I even tried some different online solar panel calculators, to no avail – one of them even told me I needed -2 panels!

I’m still to this day (22.06.28) trying to figure out where I went wrong, however, I wanted to share my experience in this article, as a sort of example of just how confusing some of these calculations can get.

I know I’ll figure it out some time, and I’ll definitely update this article to include the correct way of doing things when that day comes – but for now, I’m going to continue to focus on things I do understand.

Which, for the purposes of this article, include taking a more in-depth look at the pros and cons of the different types of solar panels.

The Classic Panel


  • Usually the cheapest of the three
  • Most widely available for public purchase
  • Least likely to break (due to sturdy bracket mounting)
  • Only panel that you can change the angle after installed


  • Need to put holes in your roof (for the aforementioned brackets)
  • Needs it’s own dedicated space
  • Heaviest of the three
  • Rigid, big and bulky
  • Raises total height of your roof (this is especially important if mounting on a vehicle, in which case you need to take into account total height for law compliance, as well as flexibility to drive under bridges)
  • The most difficult to take down and remount (in the event you move)


The Flexible Panel


  • Can walk on/store things on top
  • Easiest to clean
  • Conforms to a variety of roof shapes
  • Less roof holes
  • More aesthetically pleasing than the Classic panel
  • Lighter weight
  • Has raised dots to help gather sunlight


  • Has the least variation of sizes available (at least in Ontario)
  • Cannot change angle once mounted
  • Their lighter weight means they could possibly fly away in strong winds (even with proper installation)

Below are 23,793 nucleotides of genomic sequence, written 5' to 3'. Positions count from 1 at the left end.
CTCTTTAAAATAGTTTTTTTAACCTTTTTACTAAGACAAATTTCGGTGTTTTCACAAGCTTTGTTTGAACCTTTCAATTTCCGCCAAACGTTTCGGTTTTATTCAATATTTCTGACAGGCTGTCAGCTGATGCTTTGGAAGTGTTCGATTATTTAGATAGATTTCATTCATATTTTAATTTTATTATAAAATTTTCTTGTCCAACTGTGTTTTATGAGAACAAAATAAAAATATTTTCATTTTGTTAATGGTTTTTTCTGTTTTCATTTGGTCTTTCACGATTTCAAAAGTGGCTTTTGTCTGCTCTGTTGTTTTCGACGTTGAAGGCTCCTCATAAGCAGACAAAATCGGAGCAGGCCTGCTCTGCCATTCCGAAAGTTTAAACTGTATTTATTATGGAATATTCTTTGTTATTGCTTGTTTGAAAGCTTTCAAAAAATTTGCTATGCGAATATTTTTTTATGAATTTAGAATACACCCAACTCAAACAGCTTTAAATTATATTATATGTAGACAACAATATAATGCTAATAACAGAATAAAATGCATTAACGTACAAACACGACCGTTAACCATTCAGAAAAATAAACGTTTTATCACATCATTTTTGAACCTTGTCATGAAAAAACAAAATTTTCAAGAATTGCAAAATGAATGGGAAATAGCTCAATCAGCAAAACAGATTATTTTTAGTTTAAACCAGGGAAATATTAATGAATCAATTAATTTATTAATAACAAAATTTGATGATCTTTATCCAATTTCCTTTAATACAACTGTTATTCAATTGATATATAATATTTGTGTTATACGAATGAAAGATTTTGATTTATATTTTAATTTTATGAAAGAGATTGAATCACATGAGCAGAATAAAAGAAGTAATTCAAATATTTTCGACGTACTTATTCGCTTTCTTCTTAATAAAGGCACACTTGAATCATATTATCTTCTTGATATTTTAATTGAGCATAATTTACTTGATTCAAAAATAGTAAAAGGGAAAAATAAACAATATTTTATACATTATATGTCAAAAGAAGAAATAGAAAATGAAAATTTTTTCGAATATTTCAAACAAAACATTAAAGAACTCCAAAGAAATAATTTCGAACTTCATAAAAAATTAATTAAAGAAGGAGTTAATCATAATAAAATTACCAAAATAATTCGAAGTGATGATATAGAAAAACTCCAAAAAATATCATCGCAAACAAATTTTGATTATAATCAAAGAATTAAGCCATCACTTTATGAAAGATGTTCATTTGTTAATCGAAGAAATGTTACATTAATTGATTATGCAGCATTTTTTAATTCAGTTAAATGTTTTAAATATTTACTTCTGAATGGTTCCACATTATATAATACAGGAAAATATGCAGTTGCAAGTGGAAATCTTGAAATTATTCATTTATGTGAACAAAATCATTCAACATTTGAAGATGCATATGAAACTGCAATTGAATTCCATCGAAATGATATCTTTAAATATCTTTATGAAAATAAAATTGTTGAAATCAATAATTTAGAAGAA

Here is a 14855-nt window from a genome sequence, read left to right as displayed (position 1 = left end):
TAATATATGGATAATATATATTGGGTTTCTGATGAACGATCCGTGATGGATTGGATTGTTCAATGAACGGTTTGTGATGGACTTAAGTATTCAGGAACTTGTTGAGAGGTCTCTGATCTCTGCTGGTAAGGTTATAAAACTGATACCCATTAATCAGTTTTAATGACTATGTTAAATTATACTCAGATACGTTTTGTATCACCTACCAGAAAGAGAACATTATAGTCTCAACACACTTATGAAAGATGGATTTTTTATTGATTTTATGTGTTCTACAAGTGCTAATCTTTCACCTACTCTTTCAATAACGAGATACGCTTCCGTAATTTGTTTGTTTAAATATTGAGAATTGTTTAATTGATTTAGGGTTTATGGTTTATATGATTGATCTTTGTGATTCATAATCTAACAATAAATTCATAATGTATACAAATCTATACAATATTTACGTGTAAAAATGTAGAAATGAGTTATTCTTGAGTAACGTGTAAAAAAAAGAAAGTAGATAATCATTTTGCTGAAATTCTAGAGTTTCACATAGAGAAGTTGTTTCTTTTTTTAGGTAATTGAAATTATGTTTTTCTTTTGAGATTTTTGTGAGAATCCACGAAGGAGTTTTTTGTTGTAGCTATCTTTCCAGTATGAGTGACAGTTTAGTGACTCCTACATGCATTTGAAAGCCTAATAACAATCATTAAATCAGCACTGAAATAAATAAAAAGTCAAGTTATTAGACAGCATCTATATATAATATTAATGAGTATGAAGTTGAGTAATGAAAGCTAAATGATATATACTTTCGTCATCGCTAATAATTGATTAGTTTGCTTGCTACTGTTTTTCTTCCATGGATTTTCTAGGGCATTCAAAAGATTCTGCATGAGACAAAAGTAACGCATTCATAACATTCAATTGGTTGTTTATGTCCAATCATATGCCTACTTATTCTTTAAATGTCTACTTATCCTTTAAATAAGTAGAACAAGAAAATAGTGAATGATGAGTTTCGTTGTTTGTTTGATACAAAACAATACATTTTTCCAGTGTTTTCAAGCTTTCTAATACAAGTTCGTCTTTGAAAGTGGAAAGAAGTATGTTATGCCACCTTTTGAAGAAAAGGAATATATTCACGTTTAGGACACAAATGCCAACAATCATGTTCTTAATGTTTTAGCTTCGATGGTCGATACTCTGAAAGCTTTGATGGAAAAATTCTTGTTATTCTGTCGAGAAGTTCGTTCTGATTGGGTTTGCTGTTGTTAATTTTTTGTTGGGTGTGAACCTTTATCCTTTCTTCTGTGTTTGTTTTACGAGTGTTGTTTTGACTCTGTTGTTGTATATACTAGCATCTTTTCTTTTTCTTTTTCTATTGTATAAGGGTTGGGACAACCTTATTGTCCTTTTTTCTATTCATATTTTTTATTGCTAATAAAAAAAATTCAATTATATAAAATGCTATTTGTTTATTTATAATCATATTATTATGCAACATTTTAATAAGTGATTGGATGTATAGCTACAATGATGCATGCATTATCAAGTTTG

• More prone to scratching


The Sticker Panel


  • Doesn’t take up roof space
  • No roof holes
  • Easiest to install
  • Most lightweight of the three


  • Shortest lifespan
  • Not widely available for public purchase
  • Most expensive of the three
  • Usually need more panels (since these go on windows, and windows tend to be smaller in size than a roof)
  • Easiest type to damage (due to their thinness)
  • Tints your window, allowing less sunlight into your home
  • Prevents the windows they’re on from being usable (can’t open)

Obviously, this isn’t a complete list of the pros and cons of each type of panel. If I were to do that, this article would be way too long. So instead, I’ve listed what I feel are the most important points for each type of panel.

I also haven’t mentioned some things that all three types have in common, such as: installing any kind of solar panel will lower your carbon footprint, they will also help lower (or completely eliminate) your electric/hydro bill, all three pull in roughly the same amount of sun, their effectiveness is greatly affected by the type of weather you have, all three have a pretty high up front cost and many places won’t even allow you to add them to your home at all.

I know the world of solar panels can be confusing, and even scary when you’re just starting out. However, familiarizing yourself with the pros and cons of each type, and doing your own research should help alleviate your concerns.

All in all, getting free power from the sun is amazing, and I highly encourage you to continue your solar panel research as it’s, in my opinion, the best option for powering your tiny.